Federal budget 2016: education experts react
Tuesday, May 3, 2016, 11:11 AM | Source: The Conversation
Glenn C. Savage, Conor King, John Fischetti, Megan O'Connell, Peter Goss
The government is spruiking a focus on education to drive innovation in the 2016 budget but it has put off higher education reforms in favour of further consultation.
The higher education reforms, which included the deregulation of university fees, were announced in the 2014 budget and will now be delayed for another year.
The total spend on education in this year’s budget is A$33.7 billion. This includes an agreement to fund schools to the tune of $1.2 billion between 2018 and 2020, but is contingent on education reform from the states and territories in all sectors including literacy and numeracy, teaching and school leadership and student outcomes.
There will also be $118.2 million over two years for students with a disability, the funding targeted to schools with the greatest need.
However, there are also cuts of $152.2 million over four years to the Higher Education Participation Program, which funds universities to bring in students from the lowest socio-economic levels and $20.9 million over the next four years to the Promotion of Excellence in Learning and Teaching in Higher Education Program.
Coalition to give an extra $1.2 billion to schools
Glenn Savage, senior lecturer in education policy, University of Melbourne, says
The Coalition has said it will give $1.2 billion for needs-based school funding between 2018-2020.
The plan falls well short of the $4.5 billion promised by Labor between 2018-19 as part of the Gonski reform model, but it is a win for supporters of increased school funding who have feared further cuts since last year when the Coalition said it would dump the Gonski reforms entirely.
The Coalition has not released details about how it will determine “need” or distribute funding, or how any new formula might differ from the current Gonski-informed model, saying only that it will negotiate such details with states and territories in the coming months.
The Coalition has said it will ensure spending is “tied to evidence-based initiatives” that improve student performance, suggesting conditions will be placed on the funding, such as introducing standardised literacy and numeracy testing for students in year 1, and linking the salaries of teachers to the national teaching standards.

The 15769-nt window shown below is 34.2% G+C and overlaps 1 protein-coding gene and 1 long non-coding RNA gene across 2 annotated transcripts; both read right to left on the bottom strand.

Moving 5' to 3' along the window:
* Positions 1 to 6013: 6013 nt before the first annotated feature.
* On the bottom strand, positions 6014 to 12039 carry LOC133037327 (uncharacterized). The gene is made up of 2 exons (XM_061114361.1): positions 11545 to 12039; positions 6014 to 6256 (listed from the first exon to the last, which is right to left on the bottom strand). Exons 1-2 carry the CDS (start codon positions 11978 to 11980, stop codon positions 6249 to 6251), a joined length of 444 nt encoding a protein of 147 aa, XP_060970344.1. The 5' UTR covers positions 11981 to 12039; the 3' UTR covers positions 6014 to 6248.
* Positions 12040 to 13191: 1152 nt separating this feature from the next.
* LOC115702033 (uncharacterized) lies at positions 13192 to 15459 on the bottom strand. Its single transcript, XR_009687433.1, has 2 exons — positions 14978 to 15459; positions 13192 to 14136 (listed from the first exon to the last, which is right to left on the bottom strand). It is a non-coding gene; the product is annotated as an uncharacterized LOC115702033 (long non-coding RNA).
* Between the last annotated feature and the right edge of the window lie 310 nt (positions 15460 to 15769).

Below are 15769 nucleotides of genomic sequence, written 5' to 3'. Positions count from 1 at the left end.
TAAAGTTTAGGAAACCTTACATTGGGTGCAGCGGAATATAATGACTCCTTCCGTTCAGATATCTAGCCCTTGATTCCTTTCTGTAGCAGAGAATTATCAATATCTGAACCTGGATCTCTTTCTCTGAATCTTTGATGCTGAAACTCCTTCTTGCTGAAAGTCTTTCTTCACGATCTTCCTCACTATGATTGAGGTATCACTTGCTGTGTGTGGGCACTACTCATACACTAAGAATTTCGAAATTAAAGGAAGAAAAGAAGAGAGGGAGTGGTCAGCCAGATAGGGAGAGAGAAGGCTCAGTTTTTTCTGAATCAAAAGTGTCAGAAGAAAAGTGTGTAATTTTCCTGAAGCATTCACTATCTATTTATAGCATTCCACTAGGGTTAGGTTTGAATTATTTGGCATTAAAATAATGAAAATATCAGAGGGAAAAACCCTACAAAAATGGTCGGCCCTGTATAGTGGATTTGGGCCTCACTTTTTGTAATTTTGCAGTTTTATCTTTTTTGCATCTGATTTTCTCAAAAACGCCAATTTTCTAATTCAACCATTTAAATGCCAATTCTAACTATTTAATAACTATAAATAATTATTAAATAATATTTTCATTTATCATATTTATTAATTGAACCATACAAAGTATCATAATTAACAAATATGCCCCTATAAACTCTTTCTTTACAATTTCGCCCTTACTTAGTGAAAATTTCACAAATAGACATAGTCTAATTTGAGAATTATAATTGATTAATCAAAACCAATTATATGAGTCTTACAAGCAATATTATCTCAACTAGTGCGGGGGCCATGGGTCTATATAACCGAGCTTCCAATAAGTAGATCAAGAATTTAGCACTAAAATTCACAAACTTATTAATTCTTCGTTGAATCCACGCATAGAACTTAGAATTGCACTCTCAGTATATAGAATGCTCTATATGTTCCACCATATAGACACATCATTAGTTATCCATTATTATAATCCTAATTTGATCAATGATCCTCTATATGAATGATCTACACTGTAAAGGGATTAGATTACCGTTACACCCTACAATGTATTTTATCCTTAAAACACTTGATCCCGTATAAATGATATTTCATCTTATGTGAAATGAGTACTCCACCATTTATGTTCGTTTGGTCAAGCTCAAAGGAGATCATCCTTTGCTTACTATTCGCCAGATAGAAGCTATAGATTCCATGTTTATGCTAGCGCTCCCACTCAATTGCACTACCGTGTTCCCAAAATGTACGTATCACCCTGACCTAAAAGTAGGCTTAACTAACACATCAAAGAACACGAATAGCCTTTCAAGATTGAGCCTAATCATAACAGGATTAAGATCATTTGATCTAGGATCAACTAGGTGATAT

The Coalition has also committed $118.2 million over two years in additional support for students with a disability.
In just a few months, the Coalition has swung from claiming it would negotiate a new funding deal with the states and territories, through to an ill-conceived plan that it might walk away from funding public schools altogether, through to its current budget decision to increase federal funding.
The funding increase is out of step with education minister Simon Birmingham’s repeated claim that funding does not matter as much as other features of schooling such as curriculum or quality teachers. If this were truly the case, then why the funding increase?
It is inconsistencies of this nature that will drive scepticism that today’s budget is much more about political strategy ahead of the election than the beginning of a more consistent and coherent set of federal policy positions on schooling.
New changes for teachers include linking pay to performance
John Fischetti, dean of the school of education, University of Newcastle, says
Budget measures announced will do more harm than good in the journey to get education right for every child in Australia.
The announced measure to pay teachers for performance rather than time served won’t work. In similar plans in the US, no evidence was found that offering teachers pay-based incentives made a difference in student test scores.
The $1.2 billion for targeted school interventions linked to test scores is no more than a rollback on Gonski reforms and a major setback for equity funding for Australian children with any learning differences. It comes up several billion dollars short and reinforces a deficit model of children and schools rather than building access to opportunity.
The proposed emphasis on explicit instruction and graduation tests won’t work, as similar schemes in the US and UK failed to close education gaps.
The failure to fully fund high-quality early childhood education for all Australian children is a missed opportunity. High quality early childhood education has economic benefits many times the original investment. If early childhood education were to be fully funded, many of the proposals in the government’s plans would be unnecessary because children would start their schooling on a level playing field and achievement gaps would actually close.
The policies ignore the broader social and economic issues that are reinforcing the disadvantage of those from lower socio-economic families. These issues include pressures facing families such as housing, health care, adult education, redundancies and loss of employment.
The one bright spot is the proposal that high school students must complete a full maths or science curriculum in order to achieve an ATAR. These are already areas in which we have a dramatic shortage of teachers and this policy will inevitably create a need for new teachers in those areas.
Federal government is back in the game in school education
Peter Goss, school education program director, Grattan Institute, says
Quality Schools, Quality Outcomes signals a shift in approach from the Coalition on two big issues in school education: equity, and the role of the federal government.